Norris, Pippa. Why Elections Fail. Cambridge University Press, 2015.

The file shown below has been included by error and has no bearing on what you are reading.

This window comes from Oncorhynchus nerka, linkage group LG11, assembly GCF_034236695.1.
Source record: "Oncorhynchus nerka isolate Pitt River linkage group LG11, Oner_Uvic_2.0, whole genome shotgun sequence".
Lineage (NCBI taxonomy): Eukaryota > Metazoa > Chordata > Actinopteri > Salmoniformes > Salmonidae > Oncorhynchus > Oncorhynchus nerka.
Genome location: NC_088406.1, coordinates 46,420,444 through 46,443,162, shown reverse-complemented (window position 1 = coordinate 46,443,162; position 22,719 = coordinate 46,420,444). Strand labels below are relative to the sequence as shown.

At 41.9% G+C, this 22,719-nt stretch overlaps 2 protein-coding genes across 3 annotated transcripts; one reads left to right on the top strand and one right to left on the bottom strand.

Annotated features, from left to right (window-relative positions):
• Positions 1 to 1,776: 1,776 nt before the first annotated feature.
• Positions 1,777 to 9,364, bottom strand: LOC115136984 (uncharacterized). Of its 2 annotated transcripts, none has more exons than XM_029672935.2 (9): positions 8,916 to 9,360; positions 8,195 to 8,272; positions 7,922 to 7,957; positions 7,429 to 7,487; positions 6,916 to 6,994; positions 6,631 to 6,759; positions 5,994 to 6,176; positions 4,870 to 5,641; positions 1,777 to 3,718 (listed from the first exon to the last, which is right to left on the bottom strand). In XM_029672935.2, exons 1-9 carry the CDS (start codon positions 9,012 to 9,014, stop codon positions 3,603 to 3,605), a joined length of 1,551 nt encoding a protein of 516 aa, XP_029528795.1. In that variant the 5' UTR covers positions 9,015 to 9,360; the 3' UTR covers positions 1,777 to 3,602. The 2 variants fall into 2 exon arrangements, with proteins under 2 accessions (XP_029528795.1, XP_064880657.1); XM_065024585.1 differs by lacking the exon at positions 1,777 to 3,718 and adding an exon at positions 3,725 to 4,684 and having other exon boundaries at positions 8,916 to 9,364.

The spread of elections to all parts of the globe has been one of the most dramatic developments transforming our world during the twentieth century. Yet, as numerous reports have highlighted, the quality of contemporary contests commonly fails. Contentious elections undermine the legitimacy of elected authorities, political participation, and stability in fragile states. The trilogy of books explores many issues concerning electoral integrity, focusing upon three main questions: What happens when elections violate international standards of electoral integrity? Why do elections fail? And what can be done to mitigate these problems? To address these questions, the study draws upon the Electoral Integrity Project, a multilevel research project generating new evidence about the quality of elections worldwide. This second volume in the trilogy seeks to determine the reasons why elections are undermined by numerous kinds of flaws. Structural, international, and institutional accounts each provide alternative perspectives to explain general processes of democratization. These theories can be adapted for plausible arguments about why elections may fail to meet international standards. The structural perspective suggests that some problems are probably best explained by the challenging conditions and the societal constraints under which contemporary elections are attempted. It is far from easy to organize effective elections in the world’s poorest societies, such as Haiti or Djibouti, where many citizens lack basic education, literacy, and access to modern transportation and communications, in rentier states rotten with corruption, and in deeply-divided societies wracked by years of conflict, such as the Democratic Republic of Congo or Afghanistan. An alternative argument focuses upon external attempts to uphold international norms, through global information flows, providing technical assistance and development aid, and monitoring elections. International processes can probably help but sustainable solutions require buy-in from domestic actors. After examining evidence testing these predominant perspectives, this book focuses upon institutional design, to explore the less common claim that the most effective interventions for strengthening contests involve the types of constitutional, legal, and administrative arrangements. Institutions are also not as rigid as fixed structural conditions, such as geography and development, but also not as transient as international electoral observation missions and development aid. The book argues that insights should be rooted in theories of electoral governance. Rules preventing political actors from abusing power through manipulating electoral governance are needed to secure electoral integrity, although at the same time electoral authorities also need sufficient resources to manage elections effectively. Drawing on new evidence, the study determines the most effective types of strategies for strengthening the quality of electoral governance.